Monster Hole

feature photo courtesy of Tom Dugan/ESM

Most Florida surf spots are are just variations of your standard beach break- mostly distinguishable from one another by the fluctuations of swell, tide and wind. Some distinguish themselves from others due to subtle variations in bottom topography. Fewer still have achieved mythical status that often doesn’t hold up once the hype is separated from reality. Monster Hole is where reality and hype come together.

Surfing Monster Hole is not easy. The sand bar forms 1/3 of a mile offshore due to the tidal flow from Sebastian Inlet. Since there are seldom other surfers out it is hard to gauge the size or shape from the shore. The paddle out takes a solid 15 to 20 minutes and the peak is not really distinguishable until you are nearly out to the break. The length of the paddle give you ample time to reflect on the fact that you are paddling through a current that constantly funnels chow into the mouths of unseen predators lurking just beneath the murky water.

Once you make it to the line-up you may find that the take-off zone is shifting all over the place- the waves are not as good as you hoped- and you just wasted most of the morning when you could have surfed a half dozen other breaks that were firing as you sped down A1A.

Or, if the tide and wind and swell and planets are aligned you may find this-

 

Sebastian Inlet's Monster Hole was firing yesterday morning! All shots I took on the MavicPro2- (non-zoom) Click HD to view in better quality 😉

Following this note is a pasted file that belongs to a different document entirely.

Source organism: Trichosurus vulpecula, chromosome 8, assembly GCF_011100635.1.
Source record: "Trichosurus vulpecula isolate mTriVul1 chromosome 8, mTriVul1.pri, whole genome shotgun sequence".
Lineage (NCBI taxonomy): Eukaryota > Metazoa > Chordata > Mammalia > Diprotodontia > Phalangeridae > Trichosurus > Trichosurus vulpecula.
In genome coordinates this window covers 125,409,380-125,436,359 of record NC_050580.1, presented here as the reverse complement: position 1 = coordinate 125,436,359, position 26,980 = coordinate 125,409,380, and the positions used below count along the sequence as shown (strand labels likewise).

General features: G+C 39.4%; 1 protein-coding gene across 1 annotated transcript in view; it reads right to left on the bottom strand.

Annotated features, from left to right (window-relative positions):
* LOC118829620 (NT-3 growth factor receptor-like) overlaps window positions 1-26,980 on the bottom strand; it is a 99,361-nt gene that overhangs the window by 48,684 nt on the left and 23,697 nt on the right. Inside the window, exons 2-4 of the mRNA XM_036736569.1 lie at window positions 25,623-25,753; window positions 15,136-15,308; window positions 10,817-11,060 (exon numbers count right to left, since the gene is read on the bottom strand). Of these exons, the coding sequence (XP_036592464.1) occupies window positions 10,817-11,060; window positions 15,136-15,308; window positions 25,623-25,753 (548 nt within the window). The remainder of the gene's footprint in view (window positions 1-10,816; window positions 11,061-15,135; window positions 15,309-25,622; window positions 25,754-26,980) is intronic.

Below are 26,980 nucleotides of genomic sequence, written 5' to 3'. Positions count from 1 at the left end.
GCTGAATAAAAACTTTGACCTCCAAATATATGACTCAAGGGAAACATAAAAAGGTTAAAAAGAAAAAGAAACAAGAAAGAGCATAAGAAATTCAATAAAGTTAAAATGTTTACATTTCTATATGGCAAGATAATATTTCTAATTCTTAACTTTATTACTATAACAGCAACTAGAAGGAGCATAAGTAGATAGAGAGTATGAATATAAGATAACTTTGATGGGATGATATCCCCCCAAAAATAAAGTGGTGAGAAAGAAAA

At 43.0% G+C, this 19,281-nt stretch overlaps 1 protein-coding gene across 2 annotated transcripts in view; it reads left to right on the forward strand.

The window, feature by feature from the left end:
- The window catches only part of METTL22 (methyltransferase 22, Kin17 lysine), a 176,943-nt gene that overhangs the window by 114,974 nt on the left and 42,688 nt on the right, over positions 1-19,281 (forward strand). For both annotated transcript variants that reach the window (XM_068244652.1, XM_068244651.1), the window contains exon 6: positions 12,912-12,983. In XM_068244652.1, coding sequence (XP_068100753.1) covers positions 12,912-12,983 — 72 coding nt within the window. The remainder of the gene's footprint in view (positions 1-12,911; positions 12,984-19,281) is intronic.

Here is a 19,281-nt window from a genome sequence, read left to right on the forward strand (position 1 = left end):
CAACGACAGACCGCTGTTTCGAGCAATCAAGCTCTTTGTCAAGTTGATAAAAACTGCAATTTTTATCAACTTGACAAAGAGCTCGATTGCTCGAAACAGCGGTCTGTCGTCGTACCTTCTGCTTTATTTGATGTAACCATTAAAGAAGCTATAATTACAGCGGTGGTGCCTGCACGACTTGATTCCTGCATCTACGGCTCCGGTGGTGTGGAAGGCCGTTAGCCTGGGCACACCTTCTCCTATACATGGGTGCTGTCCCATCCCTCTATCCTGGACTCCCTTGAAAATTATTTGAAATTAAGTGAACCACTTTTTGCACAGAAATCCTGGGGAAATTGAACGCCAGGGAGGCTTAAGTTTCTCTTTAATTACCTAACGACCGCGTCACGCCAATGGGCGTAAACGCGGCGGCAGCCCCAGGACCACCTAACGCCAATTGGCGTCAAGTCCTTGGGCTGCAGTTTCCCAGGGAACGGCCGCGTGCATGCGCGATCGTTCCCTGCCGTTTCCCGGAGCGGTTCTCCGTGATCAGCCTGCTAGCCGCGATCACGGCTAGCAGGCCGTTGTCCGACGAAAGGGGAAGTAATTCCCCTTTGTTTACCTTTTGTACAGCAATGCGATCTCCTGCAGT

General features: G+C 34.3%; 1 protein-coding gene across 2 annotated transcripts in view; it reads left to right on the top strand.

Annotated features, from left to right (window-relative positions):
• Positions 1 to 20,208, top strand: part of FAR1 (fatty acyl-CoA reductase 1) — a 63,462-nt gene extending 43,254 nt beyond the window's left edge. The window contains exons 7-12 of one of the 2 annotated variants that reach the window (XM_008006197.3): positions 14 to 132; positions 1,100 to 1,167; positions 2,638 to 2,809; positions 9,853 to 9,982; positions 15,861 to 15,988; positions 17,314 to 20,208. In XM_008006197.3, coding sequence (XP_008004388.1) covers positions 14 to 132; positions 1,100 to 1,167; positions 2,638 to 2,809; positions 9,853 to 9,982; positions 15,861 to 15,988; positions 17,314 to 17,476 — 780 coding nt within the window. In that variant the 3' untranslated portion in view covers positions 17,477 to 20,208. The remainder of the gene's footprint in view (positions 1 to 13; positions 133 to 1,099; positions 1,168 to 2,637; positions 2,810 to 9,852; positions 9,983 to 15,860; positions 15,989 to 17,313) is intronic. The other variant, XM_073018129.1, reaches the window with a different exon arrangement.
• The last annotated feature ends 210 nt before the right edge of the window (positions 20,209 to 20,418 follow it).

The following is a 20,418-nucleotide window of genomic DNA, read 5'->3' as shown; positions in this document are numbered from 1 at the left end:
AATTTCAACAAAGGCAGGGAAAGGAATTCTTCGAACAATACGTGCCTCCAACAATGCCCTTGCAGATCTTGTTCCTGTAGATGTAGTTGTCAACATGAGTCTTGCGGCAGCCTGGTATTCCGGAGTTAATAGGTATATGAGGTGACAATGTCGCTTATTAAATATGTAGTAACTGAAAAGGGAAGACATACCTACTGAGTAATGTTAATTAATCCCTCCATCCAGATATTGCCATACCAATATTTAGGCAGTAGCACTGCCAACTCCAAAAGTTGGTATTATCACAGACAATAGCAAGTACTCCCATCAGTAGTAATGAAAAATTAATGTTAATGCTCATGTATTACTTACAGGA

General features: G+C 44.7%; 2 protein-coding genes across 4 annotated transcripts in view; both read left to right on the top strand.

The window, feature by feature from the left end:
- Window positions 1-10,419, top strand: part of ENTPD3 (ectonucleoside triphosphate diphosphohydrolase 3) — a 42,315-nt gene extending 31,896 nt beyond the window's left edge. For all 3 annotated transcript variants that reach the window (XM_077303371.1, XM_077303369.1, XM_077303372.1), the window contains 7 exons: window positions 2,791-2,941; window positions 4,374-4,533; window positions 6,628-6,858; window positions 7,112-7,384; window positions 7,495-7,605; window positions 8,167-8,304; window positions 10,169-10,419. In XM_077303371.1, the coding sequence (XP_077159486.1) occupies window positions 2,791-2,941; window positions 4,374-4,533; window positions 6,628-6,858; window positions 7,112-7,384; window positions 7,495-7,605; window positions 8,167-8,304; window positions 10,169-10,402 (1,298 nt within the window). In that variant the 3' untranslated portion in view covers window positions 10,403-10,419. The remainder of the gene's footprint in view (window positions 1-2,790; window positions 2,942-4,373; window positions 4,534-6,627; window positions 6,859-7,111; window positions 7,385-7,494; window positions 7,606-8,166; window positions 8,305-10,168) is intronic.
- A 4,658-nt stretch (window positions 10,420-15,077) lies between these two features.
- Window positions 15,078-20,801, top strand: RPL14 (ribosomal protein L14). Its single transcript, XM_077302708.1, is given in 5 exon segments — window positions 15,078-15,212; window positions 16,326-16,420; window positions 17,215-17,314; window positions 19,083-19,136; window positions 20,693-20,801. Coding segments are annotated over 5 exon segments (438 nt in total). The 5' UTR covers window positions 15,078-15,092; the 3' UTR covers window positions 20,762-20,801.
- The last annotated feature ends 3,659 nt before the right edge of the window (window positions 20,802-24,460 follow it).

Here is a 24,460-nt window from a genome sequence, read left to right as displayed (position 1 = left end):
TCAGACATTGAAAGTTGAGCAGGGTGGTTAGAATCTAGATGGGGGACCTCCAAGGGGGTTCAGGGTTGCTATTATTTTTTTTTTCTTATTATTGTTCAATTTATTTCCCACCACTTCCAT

Posted by Dale Sorensen Jr on Saturday, September 15, 2018

 

 

 

Comments

  • Love this place , surf it giant and small …both fun …..

    Ed Townes9 June, 2017
  • It was the 1st time I saw Mike tabling It was about 8 ft. And I was in awe. He definitely left me With’a lifetime memory 1970

    Warren Rand25 September, 2018
    • Yes. Tabeling left an impression wherever he went.

      John Hughes25 September, 2018
  • Anyone around here surf the shoals off Canaveral? I am watching it going off 10 miles out from my CCB lanai. Size should not matter; willing to up for gas, etc. Dan

    PS retired ag. extension from U. Hawaii College of Trop. Ag.

    Dan PAQUIN17 January, 2019
  • Hey Tom! Good stuff. Love the videos.
    Me and my bros surfed first peak in the late 60’s until the first publicity article came out in Surfer, and crowds mushroomed. Many good memories before, and just after that, including a duel between Propper and Tabeling one day – those 2 were truly great. And easily as good as all the next generation boys who were regulars at first peak.
    Anyway – we often looked over at Monster Hole – we NEVER saw anyone go out there, even though it looked PERFECT**********and I mean perfect. After all, it couldn’t get any more sharky than that, could it? The “fishiest” inlet, strongest currents, and most distant bar you could imagine. And leashes weren’t the norm yet, at least for my group – we were “purists”. If we had a friend with a jet ski, it could have been more doable.
    About two years later in 1971, I started at FAU in Boca Raton. My dorm mate was none other than Regis Jupinko. We surfed a lot down there and on weekends back to Cocoa for the one semester he lasted, and on two big cold fronts we surfed the “Monster Hole look alike” at Boynton Inlet.
    Warmer, same set up, and a little less scary.
    Regis and I caught these two days about 1 month apart, with 6-9′ perfection that looked a lot like your videos. Lefts winding down the beach for 1/4 mile, with perfect form. The best day, we paddled out at dawn and were the only ones, because the CG closed the inlet. Shrimp boats were getting nearly swamped trying to go out, and smokies used their bull horns demanding we come in. NOT – we surfed it till noon by which time it had dropped to 4-6′, cops gone, and a crowd of 20 had formed. Pretty damn good.
    Miss my old buddy Regis…………………good times for sure
    Dave “da Hoove” Hoover, here at home in good ole NSB

    dave hoover26 January, 2019

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